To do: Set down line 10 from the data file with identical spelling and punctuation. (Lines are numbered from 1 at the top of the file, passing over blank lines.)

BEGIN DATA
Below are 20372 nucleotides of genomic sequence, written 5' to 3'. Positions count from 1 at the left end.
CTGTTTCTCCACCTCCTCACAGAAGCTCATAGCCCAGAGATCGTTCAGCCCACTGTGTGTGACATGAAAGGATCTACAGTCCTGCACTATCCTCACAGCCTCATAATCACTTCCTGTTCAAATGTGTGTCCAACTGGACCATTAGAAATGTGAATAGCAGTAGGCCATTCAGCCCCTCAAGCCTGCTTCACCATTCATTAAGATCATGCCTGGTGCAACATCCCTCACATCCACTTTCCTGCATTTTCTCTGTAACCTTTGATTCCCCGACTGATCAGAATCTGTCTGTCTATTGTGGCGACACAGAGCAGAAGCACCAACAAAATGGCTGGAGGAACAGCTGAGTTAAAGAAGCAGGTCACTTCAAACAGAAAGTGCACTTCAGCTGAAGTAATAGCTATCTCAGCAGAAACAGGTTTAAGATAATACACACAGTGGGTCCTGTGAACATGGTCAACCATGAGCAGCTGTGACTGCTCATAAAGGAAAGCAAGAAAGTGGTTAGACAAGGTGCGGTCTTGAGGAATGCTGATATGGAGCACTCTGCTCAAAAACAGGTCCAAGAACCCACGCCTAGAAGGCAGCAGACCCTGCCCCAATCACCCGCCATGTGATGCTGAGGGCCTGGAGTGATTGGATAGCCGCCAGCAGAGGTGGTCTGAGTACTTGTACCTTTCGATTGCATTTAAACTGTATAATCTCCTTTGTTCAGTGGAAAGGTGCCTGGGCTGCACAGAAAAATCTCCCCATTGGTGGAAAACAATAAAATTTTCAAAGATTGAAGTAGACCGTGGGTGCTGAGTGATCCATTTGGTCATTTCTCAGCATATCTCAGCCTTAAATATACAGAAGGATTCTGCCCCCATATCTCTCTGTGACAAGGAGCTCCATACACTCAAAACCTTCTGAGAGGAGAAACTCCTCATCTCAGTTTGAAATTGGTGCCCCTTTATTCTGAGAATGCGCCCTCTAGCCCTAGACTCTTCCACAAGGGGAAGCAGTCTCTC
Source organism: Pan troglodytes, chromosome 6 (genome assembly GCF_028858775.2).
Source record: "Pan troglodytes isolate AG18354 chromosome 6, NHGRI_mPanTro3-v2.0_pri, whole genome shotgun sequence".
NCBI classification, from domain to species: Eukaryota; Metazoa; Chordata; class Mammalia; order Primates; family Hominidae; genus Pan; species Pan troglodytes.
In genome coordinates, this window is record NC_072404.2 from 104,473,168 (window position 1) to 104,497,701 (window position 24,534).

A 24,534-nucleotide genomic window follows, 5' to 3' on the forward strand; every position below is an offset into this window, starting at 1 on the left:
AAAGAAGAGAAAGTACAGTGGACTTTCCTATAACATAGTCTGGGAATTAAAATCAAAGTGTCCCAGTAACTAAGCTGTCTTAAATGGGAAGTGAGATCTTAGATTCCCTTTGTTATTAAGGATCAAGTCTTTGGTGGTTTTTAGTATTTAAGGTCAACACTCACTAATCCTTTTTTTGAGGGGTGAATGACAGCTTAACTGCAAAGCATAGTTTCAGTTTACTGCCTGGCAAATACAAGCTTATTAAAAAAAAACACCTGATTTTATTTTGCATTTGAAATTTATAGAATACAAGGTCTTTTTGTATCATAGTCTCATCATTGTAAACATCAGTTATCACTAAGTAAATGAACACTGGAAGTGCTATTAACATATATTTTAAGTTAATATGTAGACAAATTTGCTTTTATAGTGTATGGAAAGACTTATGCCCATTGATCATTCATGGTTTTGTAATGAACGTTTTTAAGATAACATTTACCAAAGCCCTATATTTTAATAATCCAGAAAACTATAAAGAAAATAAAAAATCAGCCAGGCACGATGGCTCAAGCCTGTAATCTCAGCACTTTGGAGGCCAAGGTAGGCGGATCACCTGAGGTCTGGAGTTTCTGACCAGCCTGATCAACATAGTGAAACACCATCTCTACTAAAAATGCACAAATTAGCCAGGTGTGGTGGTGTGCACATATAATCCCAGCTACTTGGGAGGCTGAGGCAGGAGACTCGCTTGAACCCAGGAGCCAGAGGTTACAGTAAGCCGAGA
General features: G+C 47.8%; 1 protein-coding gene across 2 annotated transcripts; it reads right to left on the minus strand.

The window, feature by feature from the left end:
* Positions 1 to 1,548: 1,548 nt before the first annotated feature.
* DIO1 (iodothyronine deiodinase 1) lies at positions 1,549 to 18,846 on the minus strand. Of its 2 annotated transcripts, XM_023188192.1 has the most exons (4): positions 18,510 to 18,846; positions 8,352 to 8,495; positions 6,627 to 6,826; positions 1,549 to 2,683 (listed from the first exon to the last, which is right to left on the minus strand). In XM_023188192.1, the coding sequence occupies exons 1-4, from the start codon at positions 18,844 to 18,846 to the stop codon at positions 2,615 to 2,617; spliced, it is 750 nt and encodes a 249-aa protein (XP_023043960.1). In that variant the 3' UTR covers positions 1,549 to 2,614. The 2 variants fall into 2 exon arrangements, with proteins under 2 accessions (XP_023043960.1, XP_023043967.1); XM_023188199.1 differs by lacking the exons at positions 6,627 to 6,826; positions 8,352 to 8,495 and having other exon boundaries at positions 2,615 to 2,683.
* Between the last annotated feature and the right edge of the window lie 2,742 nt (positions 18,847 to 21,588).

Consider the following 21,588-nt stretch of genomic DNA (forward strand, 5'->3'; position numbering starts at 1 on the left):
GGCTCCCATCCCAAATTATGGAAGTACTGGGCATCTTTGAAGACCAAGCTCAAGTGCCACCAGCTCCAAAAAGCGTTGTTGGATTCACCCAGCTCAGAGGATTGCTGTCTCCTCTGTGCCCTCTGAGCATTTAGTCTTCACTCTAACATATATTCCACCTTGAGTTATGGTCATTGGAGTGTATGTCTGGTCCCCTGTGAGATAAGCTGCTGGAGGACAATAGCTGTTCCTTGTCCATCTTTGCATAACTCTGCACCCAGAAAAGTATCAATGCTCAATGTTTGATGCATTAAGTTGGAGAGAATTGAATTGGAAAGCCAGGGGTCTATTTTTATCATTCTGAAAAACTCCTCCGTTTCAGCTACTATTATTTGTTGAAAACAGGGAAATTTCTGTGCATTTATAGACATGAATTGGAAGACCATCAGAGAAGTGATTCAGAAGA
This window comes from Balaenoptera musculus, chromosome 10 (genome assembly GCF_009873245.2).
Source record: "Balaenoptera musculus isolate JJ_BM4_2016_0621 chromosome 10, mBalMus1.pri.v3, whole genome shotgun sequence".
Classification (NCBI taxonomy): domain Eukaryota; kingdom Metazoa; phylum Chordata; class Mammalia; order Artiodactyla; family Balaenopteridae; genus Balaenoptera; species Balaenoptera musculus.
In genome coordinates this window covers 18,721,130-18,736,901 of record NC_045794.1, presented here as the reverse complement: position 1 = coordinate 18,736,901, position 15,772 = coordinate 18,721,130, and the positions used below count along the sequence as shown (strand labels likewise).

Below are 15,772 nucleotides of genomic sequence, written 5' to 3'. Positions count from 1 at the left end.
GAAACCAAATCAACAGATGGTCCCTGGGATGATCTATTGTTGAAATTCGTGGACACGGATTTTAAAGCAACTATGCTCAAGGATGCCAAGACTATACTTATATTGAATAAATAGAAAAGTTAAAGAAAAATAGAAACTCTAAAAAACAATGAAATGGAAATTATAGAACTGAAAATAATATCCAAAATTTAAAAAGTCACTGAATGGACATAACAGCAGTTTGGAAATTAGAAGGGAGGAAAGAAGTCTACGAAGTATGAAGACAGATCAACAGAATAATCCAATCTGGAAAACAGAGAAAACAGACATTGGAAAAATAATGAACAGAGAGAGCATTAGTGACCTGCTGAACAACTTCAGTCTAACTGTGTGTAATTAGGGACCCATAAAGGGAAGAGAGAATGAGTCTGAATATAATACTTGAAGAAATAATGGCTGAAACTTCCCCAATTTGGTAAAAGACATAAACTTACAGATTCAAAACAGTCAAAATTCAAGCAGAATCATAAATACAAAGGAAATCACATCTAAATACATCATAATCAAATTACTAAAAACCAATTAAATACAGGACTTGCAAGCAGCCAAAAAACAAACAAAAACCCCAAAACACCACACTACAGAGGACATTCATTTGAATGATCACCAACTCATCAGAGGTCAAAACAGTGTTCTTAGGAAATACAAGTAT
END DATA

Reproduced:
The window, feature by feature from the left end: